The Talmud speaks of a woman who confessed that her younger son was the offspring of her older son and that incest was her lightest sin, and wanted to die in peace but could not, for if incest was her lightest sin "it may be assumed that she had also adopted minuth [Christianity] ... that is why she did not die ... . Since she said of her guilt that it is one of the lightest, it may be assumed that she was guilty of idolatry [Christianity] also."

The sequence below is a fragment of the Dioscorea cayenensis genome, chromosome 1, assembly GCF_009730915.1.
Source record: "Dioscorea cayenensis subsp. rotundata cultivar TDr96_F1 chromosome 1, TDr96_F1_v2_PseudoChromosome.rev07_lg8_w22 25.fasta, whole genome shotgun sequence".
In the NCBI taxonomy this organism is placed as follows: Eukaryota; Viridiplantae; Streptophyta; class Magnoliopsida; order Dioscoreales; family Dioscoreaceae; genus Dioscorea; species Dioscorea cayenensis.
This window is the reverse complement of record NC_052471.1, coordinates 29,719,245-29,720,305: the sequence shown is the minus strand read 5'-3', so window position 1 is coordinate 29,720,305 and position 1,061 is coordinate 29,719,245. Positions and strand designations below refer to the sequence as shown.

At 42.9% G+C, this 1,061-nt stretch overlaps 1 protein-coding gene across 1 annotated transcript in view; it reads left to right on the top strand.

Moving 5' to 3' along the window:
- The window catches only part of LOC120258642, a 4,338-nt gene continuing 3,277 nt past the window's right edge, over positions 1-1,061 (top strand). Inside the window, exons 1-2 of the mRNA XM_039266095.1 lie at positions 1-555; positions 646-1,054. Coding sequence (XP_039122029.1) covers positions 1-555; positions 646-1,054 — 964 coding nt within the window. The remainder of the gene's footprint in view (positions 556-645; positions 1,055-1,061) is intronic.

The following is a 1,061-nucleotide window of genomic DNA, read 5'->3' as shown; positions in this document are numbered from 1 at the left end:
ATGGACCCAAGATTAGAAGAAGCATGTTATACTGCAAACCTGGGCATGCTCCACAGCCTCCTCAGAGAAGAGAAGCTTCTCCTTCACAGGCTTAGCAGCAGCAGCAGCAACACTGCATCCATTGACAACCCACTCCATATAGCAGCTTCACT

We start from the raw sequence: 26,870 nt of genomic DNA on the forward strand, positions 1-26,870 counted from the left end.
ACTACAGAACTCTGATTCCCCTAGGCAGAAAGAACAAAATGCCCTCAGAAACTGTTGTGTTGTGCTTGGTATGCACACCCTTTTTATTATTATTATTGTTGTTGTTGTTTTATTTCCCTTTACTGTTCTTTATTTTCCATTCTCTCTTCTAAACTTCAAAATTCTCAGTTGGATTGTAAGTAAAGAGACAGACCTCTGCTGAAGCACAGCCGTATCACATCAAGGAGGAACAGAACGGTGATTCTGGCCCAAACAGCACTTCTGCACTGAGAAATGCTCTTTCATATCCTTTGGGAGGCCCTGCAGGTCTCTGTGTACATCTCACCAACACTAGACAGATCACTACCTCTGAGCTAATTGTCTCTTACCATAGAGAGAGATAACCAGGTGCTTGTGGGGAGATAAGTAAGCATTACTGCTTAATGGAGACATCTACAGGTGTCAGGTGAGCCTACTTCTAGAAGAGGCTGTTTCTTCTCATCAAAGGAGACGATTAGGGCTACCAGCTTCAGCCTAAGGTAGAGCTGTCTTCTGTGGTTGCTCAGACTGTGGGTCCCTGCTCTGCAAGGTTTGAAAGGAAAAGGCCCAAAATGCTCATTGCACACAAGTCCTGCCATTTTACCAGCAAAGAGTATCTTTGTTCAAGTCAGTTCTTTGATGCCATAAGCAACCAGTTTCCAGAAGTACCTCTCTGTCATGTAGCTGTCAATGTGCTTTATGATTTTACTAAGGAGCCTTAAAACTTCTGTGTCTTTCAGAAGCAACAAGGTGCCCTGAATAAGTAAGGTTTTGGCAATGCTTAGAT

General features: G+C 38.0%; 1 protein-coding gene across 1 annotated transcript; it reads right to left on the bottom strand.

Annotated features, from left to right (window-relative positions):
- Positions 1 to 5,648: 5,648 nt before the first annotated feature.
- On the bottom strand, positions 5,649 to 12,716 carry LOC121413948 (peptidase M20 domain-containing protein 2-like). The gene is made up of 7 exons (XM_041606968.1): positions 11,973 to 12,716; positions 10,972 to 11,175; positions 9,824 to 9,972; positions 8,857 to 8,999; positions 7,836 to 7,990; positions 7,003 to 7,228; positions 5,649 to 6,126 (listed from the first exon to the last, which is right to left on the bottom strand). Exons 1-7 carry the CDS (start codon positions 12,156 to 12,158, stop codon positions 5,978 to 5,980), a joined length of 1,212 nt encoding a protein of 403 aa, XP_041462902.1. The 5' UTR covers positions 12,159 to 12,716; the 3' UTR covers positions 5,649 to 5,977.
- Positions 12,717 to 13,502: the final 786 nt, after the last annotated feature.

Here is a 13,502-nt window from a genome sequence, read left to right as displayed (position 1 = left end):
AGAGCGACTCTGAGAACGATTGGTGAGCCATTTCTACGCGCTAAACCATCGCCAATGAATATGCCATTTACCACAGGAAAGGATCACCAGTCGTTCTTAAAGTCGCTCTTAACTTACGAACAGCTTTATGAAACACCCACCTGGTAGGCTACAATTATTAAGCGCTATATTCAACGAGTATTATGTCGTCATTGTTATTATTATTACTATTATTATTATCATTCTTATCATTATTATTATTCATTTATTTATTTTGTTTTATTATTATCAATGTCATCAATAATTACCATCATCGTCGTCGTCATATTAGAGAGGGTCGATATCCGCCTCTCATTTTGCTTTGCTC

A tale follows about a Rabbi who visited every harlot in the world, crossing seven rivers to get at the last one. He is allowed to die in peace because he had not committed the unforgivable minuth (Christianity). (Talmud, Abodah Zarah l7a, Exhibit 180)
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